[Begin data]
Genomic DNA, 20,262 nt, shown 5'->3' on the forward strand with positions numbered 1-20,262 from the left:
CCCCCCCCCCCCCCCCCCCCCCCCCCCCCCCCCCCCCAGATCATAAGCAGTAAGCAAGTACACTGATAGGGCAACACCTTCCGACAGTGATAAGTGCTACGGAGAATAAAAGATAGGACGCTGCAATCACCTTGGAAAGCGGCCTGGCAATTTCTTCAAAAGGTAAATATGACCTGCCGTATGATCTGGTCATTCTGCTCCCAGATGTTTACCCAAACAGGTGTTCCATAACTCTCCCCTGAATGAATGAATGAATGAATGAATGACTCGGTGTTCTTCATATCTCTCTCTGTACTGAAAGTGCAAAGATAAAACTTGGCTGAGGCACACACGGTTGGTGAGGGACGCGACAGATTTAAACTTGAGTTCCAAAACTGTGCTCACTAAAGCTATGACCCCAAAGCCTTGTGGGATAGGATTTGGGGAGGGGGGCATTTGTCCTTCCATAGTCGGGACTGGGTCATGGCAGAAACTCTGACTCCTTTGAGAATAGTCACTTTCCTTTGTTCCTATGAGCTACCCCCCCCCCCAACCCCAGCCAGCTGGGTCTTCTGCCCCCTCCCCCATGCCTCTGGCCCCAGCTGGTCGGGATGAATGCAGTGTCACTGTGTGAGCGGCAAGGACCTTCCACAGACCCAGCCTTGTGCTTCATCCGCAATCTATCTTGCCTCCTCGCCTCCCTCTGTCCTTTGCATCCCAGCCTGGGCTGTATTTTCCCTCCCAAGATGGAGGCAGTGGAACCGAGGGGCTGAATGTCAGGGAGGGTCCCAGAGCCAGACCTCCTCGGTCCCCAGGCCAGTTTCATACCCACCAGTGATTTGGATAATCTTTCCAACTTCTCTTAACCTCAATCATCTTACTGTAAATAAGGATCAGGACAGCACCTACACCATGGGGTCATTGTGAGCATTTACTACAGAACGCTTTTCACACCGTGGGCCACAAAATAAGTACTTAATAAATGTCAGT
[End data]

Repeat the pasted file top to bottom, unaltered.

Genomic DNA, 20,262 nt, shown 5'->3' on the forward strand with positions numbered 1-20,262 from the left:
CCCCCCCCCCCCCCCCCCCCCCCCCCCCCCCCCCCCCAGATCATAAGCAGTAAGCAAGTACACTGATAGGGCAACACCTTCCGACAGTGATAAGTGCTACGGAGAATAAAAGATAGGACGCTGCAATCACCTTGGAAAGCGGCCTGGCAATTTCTTCAAAAGGTAAATATGACCTGCCGTATGATCTGGTCATTCTGCTCCCAGATGTTTACCCAAACAGGTGTTCCATAACTCTCCCCTGAATGAATGAATGAATGAATGAATGACTCGGTGTTCTTCATATCTCTCTCTGTACTGAAAGTGCAAAGATAAAACTTGGCTGAGGCACACACGGTTGGTGAGGGACGCGACAGATTTAAACTTGAGTTCCAAAACTGTGCTCACTAAAGCTATGACCCCAAAGCCTTGTGGGATAGGATTTGGGGAGGGGGGCATTTGTCCTTCCATAGTCGGGACTGGGTCATGGCAGAAACTCTGACTCCTTTGAGAATAGTCACTTTCCTTTGTTCCTATGAGCTACCCCCCCCCCCAACCCCAGCCAGCTGGGTCTTCTGCCCCCTCCCCCATGCCTCTGGCCCCAGCTGGTCGGGATGAATGCAGTGTCACTGTGTGAGCGGCAAGGACCTTCCACAGACCCAGCCTTGTGCTTCATCCGCAATCTATCTTGCCTCCTCGCCTCCCTCTGTCCTTTGCATCCCAGCCTGGGCTGTATTTTCCCTCCCAAGATGGAGGCAGTGGAACCGAGGGGCTGAATGTCAGGGAGGGTCCCAGAGCCAGACCTCCTCGGTCCCCAGGCCAGTTTCATACCCACCAGTGATTTGGATAATCTTTCCAACTTCTCTTAACCTCAATCATCTTACTGTAAATAAGGATCAGGACAGCACCTACACCATGGGGTCATTGTGAGCATTTACTACAGAACGCTTTTCACACCGTGGGCCACAAAATAAGTACTTAATAAATGTCAGT